At OSCE-ODIHR Meeting, ADC Calls on US Government to Remedy Domestic Challenges

ADC Press Release | Contact: Laila Al-Qatami | 202-244-2990 |
Washington, DC | May 9, 2006 | The American-Arab Anti-Discrimination Committee (ADC) today addressed participants at the Organization for Security and Cooperation in Europe (OSCE) Office for Democratic Institutions and Human Rights (ODIHR) Roundtable Meeting, in Poland, on “Representations of Muslims in Public Discourse.” This is the fourth OSCE event, in the past two years, at which ADC discusses the current situation in the United States.
ADC Legal Department and Policy Director Kareem Shora provided a brief synopsis of the current challenges facing the Arab-American and Muslim communities and highlighted some of the best practices constructively affecting the relationship between these communities and some US government agencies. The US Department of Homeland Security Office for Civil Rights and Civil Liberties (DHS CRCL) and the US Department of Justice Civil Rights Division were singled out for their constructive ongoing leadership efforts at outreach, dialogue, and coordination with ADC and other Arab-American and Muslim organizations.
In addressing current challenges, Shora requested that the US address issues of racial profiling and discrimination affecting the rights of the Arab-American and Muslim communities in a more appropriate and consistent manner, specifically addressing current US immigration and racial profiling policies as adverse to such rights. This is of particular relevance as the US consistently calls on other OSCE-member countries to address the rights of their religious and ethnic minorities and to prevent discrimination within the OSCE context.
Examples provided by ADC during the conference today included the continued immigration enforcement problems seen in the spotlight of the war on terror, the manner by which local law enforcement agencies and the FBI address hate crimes committed against the community, racial profiling challenges as they pertain to “watch list” problems, the disparate impact that normally-routine immigration service delays have had on the communities and the perception of the US abroad, and the lingering effects of the counter-terrorism policies and programs adopted following the September 11, 2001, terrorist attacks; specifically the challenges associated with the National Security Entry-Exit Registration System (NSEERS) and current available alternatives to that inherently discriminatory program.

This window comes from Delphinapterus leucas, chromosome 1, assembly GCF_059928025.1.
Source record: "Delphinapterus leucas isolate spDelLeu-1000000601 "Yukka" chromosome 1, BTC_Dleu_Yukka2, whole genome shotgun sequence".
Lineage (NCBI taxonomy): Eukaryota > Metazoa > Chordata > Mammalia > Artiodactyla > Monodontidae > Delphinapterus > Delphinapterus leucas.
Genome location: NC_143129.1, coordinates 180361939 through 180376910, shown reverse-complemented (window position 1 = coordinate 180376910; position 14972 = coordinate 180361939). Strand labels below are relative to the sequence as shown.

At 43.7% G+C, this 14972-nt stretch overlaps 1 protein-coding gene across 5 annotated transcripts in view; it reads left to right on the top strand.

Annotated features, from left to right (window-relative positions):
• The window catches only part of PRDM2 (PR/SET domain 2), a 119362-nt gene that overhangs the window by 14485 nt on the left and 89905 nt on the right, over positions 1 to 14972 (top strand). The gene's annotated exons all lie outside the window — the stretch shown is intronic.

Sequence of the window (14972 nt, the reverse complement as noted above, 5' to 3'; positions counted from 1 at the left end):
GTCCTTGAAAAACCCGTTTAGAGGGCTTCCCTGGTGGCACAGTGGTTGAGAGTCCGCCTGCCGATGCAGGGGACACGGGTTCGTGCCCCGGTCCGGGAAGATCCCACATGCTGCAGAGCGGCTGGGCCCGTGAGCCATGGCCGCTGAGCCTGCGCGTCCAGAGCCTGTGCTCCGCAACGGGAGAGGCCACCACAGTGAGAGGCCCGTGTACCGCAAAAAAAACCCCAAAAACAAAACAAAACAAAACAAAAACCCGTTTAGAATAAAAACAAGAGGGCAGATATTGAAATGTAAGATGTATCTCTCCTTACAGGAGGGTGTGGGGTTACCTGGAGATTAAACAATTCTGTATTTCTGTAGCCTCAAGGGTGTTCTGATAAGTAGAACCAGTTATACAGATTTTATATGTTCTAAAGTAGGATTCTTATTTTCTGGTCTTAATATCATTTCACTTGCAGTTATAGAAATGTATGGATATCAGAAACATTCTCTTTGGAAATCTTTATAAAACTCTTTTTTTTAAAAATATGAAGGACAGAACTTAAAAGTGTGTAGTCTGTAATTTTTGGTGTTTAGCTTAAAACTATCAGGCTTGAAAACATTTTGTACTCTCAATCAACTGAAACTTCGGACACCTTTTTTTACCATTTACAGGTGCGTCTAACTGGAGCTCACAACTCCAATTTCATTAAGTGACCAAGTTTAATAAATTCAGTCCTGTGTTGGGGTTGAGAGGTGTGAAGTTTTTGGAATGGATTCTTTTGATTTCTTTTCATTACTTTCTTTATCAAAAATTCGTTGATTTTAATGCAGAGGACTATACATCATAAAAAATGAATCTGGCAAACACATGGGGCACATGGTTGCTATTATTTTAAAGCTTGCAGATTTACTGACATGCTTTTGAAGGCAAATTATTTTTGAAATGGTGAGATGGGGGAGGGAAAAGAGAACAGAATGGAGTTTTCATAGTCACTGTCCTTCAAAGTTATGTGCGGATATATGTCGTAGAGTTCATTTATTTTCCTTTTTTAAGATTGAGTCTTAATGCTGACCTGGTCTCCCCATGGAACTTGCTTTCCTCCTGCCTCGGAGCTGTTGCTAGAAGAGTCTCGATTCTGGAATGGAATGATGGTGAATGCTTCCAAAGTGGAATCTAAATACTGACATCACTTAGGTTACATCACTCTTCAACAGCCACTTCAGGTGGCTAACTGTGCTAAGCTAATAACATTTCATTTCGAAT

To see ADC’s earlier press release on the OSCE-ODIHR Roundtable Meeting on Representation of Muslims in Public Discourse please click here.
The American-Arab Anti-Discrimination Committee (ADC) is a civil rights organization committed to defending the rights of people of Arab descent and promoting their rich cultural heritage. ADC, which is non-sectarian and non-partisan, is the largest Arab-American grassroots civil rights organization in the United States. It was founded in 1980 by former United States Senator James Abourezk; has 38 chapters nationwide, and members in all 50 States. ADC is at the forefront in addressing discrimination and bias against Arab Americans wherever it is practiced. ADC also serves as a reliable source for information and education about the Arab and Muslim American community. ADC is an active organizational member of the Leadership Conference on Civil Rights (LCCR).

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